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The Eater of the Absurd: A Book Review by Kristen D. Scott
John Burroughs is an Everyman in every sense of the word. When reading his collection The Eater of the Absurd, (Night Ballet Press, 2012), the reader experiences the multifaceted aspects of the Everyman in language and images. Burroughs is also yin and yang, mixing vulnerability with resolve and gutty prison hard-hitting masculinity. He is bodacious, and at the same time graceful, a gentleman and a conveyor of no nonsense tolerance. In his work, "Lit (Er, a Tour)," the reader views the gift that Burroughs has in arranging free verse with traditional rhyme schemes, while writing them with apparent satire.
At the Literary Café
I tap at my HP laptop
just in from the backroom
where Tremont’s self-named
Pretentious Artists are
drawing Geri’s portrait
Too many people showed up
to draw for my pretentious
computer and me to fit
so I sit at the bar with
a goblet of Samuel Adams
drafting this poem
happy for an excuse
to watch the proprietor
draw me another (1-15)
Burroughs's poetry beckons a mixture of the classical, and infuses it with street-jive. He is a poet that is meant to be heard and not simply read; his work demands this from the reader, with his combining of slam, traditional rhyme, and edgy contemporary free verse. At times the rhymes discombobulate with his collapse of language, reiterating the word "Absurd" from the collections's title.
the neck of the fix
the fix of the break
the break of the naked
over for a title
at the shot
Vengeance for screaming and frankly
I uncrank the cold cock and kick
the conscious scream of selfless steam
sticking the stoke of the stroke in your choke
Whoever said gerunds must go did not know
and was not close to knowing
One of my favorite aspects of Burrough's works is place, and how he draws the reader into landscape with sex and raw, gritty language: Clevand, Lorraine, Bar Harbor, Maine, Hinkle moutain, a jailhouse, downtown Elyria, women named Geri, Cassie, Melissa, bars, streets, and psycho hospitals:
I began to see further
into the mouth of what
Cleveland might be
She was my introduction
to poetry while she wrote
and my graduate course
when she quit
She was my it
and but and ormy Marillion and
and more as our gulf
widened and finally broke
she was all that music
and I was her onceI cry because
John Burroughs's Eater of the Absurd is a must have for your library. The man writes with grit, and promises his reader an edgy ride through his riveting collection. I leave you with an example of Burrough's ability to transform – from “Three Nights' Drafts”:
Cool white cascades in
I quickly drink it.
Kristen D. Scott is a nominee of the Pushcart prize in poetry for five works from her collection, OPIATE (Garden Oak Press, 2014). She is an award-winning essayist for her work on Federico Garcia Lorca and his books the Divan del Tamarit, Poet of the Deep Song, and essay, "The Duende."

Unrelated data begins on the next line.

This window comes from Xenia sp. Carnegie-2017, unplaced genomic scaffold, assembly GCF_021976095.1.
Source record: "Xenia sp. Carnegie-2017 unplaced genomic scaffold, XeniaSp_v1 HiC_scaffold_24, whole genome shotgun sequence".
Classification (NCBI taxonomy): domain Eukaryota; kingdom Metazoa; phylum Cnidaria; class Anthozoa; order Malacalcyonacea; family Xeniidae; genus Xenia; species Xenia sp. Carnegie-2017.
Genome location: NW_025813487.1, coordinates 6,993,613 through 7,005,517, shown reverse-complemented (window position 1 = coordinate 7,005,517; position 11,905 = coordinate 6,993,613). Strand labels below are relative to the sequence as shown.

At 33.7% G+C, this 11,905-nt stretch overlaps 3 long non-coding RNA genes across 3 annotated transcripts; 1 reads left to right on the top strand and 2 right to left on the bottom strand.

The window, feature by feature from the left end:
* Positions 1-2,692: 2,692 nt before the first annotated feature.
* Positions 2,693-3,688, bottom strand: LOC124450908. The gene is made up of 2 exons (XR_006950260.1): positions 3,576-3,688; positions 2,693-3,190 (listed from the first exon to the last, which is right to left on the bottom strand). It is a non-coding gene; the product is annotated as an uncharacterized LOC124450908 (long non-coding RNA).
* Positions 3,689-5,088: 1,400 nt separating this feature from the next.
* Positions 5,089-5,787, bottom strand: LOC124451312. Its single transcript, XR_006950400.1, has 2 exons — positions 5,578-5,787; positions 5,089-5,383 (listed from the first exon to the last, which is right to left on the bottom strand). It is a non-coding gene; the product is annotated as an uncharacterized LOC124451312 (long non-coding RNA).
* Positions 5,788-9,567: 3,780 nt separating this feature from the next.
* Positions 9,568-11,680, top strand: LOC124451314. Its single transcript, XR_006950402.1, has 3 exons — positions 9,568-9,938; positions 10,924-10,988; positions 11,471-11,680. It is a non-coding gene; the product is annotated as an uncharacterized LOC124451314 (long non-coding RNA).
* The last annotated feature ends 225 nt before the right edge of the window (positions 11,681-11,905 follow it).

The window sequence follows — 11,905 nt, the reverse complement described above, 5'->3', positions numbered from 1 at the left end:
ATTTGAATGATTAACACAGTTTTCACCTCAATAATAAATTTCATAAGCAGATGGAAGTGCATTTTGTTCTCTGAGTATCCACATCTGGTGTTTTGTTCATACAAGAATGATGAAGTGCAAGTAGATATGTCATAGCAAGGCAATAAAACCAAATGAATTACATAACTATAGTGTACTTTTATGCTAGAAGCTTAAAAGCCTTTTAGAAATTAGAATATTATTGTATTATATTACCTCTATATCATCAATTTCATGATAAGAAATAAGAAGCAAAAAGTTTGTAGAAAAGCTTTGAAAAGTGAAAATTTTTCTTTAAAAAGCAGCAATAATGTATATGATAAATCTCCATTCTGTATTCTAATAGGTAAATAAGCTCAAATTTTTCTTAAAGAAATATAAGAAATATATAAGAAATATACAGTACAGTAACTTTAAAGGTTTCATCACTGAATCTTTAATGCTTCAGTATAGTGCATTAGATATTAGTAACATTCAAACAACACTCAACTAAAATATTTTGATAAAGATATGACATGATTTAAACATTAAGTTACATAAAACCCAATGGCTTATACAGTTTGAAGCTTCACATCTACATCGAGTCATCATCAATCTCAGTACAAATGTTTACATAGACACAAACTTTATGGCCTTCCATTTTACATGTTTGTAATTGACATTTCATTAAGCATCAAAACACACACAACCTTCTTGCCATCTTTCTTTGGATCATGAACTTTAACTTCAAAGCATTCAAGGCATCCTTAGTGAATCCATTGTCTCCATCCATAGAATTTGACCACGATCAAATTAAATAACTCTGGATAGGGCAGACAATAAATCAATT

She has published in several Anthologies, newspapers, and ezines, including the San Diego Poetry Annuals, Nomos Review, Perigee, Alesbuyia, and published two poetry collection from Garden Oak Press; LIAISONS (2012) and OPIATE (2014). She has also been translated into Arabic, Turkish and Sanskrit.
Scott is currently the Editor-In-Chief, founder, and web designer of KNOT Magazine, holds a MFA in Creative Writing, MA in English Literature, and progressing with her Ph.D in Global Education.
She resides on the Riviera in Türkiye.
John Burroughs, a.k.a. Jesus Crisis, is a northeast Ohio poet and publisher who co-founded the monthly Lix and Kix Poetry Extravaganza and yearly Snoetry: A Winter Wordfest. He is the author of Oct Tongue -1 (with Mary Weems, John Swain, Steven Smith, Lady, Shelley Chernin and Steve Brightman) [Crisis Chronicles Press], The Eater of the Absurd [NightBallet Press] and many chapbooks including, most recently, It Takes More Than Chance to Make Change [The Poet's Haven], Barry Merry Baloney [Spare Change Press], Water Works [Recycled Karma Press], Electric Company [Writing Knights Press] and Identity Crises (with Douglas Manson and Bree) [Green Panda Press]. He has also served as editor of Cheap and Easy Magazine and the anthology F#ck Poetry.
For around a decade leading up to the turn of the millennium, John served as a full-time playwright and occasional music director in residence for the Ministry of Theatre at Marion Correctional Institution. In 2007, his blog was ranked number 1 in several categories on MySpace. After that, John won the first poetry slam he ever competed in, formed the association known as Poets of Lorain County, has contributed irregularly to the Cleveland Poetics and Ohio Poetry Association blogs, and is perhaps most proud of his work (since 2008) as the founding editor of Crisis Chronicles Press.